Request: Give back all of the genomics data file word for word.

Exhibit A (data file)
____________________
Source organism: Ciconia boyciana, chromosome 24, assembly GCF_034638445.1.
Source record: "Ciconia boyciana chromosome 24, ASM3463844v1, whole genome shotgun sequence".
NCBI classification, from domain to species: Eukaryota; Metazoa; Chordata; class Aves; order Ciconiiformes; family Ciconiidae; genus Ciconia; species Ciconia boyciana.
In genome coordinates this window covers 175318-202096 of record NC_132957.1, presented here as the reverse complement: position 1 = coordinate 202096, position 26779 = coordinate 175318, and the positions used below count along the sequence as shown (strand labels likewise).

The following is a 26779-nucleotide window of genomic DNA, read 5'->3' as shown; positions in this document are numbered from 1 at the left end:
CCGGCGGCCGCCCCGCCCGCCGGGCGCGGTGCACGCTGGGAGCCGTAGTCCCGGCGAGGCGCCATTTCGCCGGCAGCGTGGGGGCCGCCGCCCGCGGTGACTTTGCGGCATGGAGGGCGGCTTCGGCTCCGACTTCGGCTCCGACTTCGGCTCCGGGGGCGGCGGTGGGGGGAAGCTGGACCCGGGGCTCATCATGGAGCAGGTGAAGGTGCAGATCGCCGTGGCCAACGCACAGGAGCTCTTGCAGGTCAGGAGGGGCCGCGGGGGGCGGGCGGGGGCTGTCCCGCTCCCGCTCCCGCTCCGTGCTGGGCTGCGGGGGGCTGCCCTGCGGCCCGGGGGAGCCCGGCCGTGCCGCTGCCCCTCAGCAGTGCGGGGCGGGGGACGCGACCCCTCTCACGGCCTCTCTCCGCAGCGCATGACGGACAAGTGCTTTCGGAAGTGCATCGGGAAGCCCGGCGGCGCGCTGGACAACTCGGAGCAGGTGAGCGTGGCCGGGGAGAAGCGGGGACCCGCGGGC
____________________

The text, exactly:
Source organism: Ciconia boyciana, chromosome 24, assembly GCF_034638445.1.
Source record: "Ciconia boyciana chromosome 24, ASM3463844v1, whole genome shotgun sequence".
NCBI classification, from domain to species: Eukaryota; Metazoa; Chordata; class Aves; order Ciconiiformes; family Ciconiidae; genus Ciconia; species Ciconia boyciana.
In genome coordinates this window covers 175318-202096 of record NC_132957.1, presented here as the reverse complement: position 1 = coordinate 202096, position 26779 = coordinate 175318, and the positions used below count along the sequence as shown (strand labels likewise).

The following is a 26779-nucleotide window of genomic DNA, read 5'->3' as shown; positions in this document are numbered from 1 at the left end:
CCGGCGGCCGCCCCGCCCGCCGGGCGCGGTGCACGCTGGGAGCCGTAGTCCCGGCGAGGCGCCATTTCGCCGGCAGCGTGGGGGCCGCCGCCCGCGGTGACTTTGCGGCATGGAGGGCGGCTTCGGCTCCGACTTCGGCTCCGACTTCGGCTCCGGGGGCGGCGGTGGGGGGAAGCTGGACCCGGGGCTCATCATGGAGCAGGTGAAGGTGCAGATCGCCGTGGCCAACGCACAGGAGCTCTTGCAGGTCAGGAGGGGCCGCGGGGGGCGGGCGGGGGCTGTCCCGCTCCCGCTCCCGCTCCGTGCTGGGCTGCGGGGGGCTGCCCTGCGGCCCGGGGGAGCCCGGCCGTGCCGCTGCCCCTCAGCAGTGCGGGGCGGGGGACGCGACCCCTCTCACGGCCTCTCTCCGCAGCGCATGACGGACAAGTGCTTTCGGAAGTGCATCGGGAAGCCCGGCGGCGCGCTGGACAACTCGGAGCAGGTGAGCGTGGCCGGGGAGAAGCGGGGACCCGCGGGC